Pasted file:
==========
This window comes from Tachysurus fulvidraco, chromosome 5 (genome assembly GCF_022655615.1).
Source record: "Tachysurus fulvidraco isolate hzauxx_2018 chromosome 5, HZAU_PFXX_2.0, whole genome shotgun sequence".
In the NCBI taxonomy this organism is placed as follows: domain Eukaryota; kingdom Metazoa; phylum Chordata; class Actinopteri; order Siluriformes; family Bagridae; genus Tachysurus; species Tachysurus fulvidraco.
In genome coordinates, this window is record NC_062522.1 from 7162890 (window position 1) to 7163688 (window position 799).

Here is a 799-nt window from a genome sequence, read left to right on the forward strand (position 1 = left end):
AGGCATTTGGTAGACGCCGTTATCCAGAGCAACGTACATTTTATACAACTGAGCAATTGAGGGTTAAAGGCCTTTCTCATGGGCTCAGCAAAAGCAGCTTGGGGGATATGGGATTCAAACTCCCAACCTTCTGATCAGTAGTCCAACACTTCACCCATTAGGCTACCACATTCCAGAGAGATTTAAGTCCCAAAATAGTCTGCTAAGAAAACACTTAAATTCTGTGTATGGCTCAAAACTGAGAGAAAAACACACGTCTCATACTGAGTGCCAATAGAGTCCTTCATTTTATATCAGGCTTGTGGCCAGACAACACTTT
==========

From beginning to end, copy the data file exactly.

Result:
This window comes from Tachysurus fulvidraco, chromosome 5 (genome assembly GCF_022655615.1).
Source record: "Tachysurus fulvidraco isolate hzauxx_2018 chromosome 5, HZAU_PFXX_2.0, whole genome shotgun sequence".
In the NCBI taxonomy this organism is placed as follows: domain Eukaryota; kingdom Metazoa; phylum Chordata; class Actinopteri; order Siluriformes; family Bagridae; genus Tachysurus; species Tachysurus fulvidraco.
In genome coordinates, this window is record NC_062522.1 from 7162890 (window position 1) to 7163688 (window position 799).

Here is a 799-nt window from a genome sequence, read left to right on the forward strand (position 1 = left end):
AGGCATTTGGTAGACGCCGTTATCCAGAGCAACGTACATTTTATACAACTGAGCAATTGAGGGTTAAAGGCCTTTCTCATGGGCTCAGCAAAAGCAGCTTGGGGGATATGGGATTCAAACTCCCAACCTTCTGATCAGTAGTCCAACACTTCACCCATTAGGCTACCACATTCCAGAGAGATTTAAGTCCCAAAATAGTCTGCTAAGAAAACACTTAAATTCTGTGTATGGCTCAAAACTGAGAGAAAAACACACGTCTCATACTGAGTGCCAATAGAGTCCTTCATTTTATATCAGGCTTGTGGCCAGACAACACTTT